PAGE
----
When science PhDs leave academia, they do it for their own reasons, according to a study appearing in CBE-Life Sciences Education.
The Jackson Laboratory for Genomic Medicine's Melanie Sinche and her colleagues surveyed nearly 3,700 science PhDs to ask them about their previous jobs within and outside academia as well as about what influenced their career choices. The respondents included 225 scientists belonging to under-represented minority groups.
Regardless of whether respondents worked in academia or not, they said working conditions, geographic location, intellectual challenge, and salary/benefits influenced their career choices.
The researchers further found that the desire for autonomy and for opportunities for their partner were associated with faculty career choice, while a desire for leadership was, intriguingly, negatively associated with faculty career choice.
As Sinche and her colleagues report, most respondents said they made the choice to leave academia on their own, though there were some differences between well-represented and under-represented groups as to what influenced that choice. For under-represented minority respondents, neither family nor peer influence was associated with faculty career choice, though family influence was reported by well-represented respondents as affecting their faculty career choice. Well-represented respondents were also more likely to follow a faculty career path if a faculty advisor endorsed them, though this was not a significant factor in faculty career choice for under-represented minority respondents.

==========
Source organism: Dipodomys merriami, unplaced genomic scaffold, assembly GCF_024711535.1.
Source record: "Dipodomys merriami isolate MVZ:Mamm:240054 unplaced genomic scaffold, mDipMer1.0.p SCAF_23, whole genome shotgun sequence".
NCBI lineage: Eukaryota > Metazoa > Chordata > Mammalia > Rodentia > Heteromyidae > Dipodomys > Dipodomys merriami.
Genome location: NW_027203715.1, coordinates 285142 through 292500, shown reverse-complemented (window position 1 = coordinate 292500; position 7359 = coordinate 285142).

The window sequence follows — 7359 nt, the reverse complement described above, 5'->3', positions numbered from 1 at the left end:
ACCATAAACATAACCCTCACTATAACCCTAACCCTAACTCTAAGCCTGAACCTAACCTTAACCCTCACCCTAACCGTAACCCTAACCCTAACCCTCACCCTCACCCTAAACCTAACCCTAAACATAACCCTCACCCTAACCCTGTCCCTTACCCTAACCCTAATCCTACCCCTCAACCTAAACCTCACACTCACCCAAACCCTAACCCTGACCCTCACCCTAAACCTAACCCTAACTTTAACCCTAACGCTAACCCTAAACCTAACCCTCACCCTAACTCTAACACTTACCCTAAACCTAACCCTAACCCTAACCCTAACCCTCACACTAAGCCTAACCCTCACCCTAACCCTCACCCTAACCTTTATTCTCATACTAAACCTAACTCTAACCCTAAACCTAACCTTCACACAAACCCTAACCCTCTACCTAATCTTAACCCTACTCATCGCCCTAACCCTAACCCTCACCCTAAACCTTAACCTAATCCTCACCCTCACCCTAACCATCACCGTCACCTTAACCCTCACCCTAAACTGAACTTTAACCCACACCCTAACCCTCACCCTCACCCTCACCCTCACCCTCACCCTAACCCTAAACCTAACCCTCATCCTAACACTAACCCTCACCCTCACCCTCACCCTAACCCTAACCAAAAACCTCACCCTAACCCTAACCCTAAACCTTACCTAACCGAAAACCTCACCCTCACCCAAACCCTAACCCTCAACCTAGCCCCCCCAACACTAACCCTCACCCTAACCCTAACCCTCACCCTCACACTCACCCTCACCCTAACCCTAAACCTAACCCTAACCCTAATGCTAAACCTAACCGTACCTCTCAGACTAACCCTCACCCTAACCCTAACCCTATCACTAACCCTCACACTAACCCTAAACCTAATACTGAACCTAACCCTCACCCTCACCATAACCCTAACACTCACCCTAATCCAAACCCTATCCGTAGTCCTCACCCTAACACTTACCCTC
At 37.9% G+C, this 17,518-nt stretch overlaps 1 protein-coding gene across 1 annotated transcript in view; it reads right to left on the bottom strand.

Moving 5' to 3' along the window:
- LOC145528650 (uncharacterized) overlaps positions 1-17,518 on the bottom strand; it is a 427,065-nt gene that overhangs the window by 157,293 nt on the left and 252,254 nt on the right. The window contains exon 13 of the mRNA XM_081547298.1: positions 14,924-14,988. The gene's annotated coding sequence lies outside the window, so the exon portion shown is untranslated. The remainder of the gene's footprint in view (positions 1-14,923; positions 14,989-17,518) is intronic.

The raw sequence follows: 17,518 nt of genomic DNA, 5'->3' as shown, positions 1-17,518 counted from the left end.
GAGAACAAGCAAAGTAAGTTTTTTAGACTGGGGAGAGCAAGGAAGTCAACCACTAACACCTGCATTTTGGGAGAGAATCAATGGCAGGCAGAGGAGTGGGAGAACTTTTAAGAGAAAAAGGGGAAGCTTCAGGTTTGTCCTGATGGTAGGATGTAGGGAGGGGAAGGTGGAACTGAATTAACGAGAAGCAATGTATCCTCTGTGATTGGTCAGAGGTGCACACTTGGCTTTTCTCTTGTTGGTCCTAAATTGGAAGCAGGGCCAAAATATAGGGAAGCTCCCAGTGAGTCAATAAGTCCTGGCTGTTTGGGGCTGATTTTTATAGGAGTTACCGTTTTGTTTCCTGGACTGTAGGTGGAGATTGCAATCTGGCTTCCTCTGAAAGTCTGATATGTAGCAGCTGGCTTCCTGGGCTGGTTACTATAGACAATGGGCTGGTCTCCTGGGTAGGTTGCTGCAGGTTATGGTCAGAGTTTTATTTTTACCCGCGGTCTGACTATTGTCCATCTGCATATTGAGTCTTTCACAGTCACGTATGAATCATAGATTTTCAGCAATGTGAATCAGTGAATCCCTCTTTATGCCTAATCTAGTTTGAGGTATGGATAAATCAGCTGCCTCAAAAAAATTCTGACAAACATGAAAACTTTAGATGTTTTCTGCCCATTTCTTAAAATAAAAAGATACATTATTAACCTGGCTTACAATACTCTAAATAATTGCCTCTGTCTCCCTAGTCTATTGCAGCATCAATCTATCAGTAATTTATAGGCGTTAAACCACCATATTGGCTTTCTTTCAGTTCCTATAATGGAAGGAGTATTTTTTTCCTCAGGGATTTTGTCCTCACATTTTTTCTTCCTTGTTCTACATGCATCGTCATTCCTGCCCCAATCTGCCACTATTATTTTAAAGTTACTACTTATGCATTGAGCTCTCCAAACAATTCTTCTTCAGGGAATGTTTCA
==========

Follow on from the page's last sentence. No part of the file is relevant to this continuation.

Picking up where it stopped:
"Factors influencing career decisions, both perceived and actual, may be partially responsible for the departure of [under-represented minority] scientists from the academy," Sinche and her colleagues write. "As negative factors are identified and remedied, the academic research enterprise could more fully benefit from the skills, knowledge, and experience of the greater diversity of exceptional rising scientists."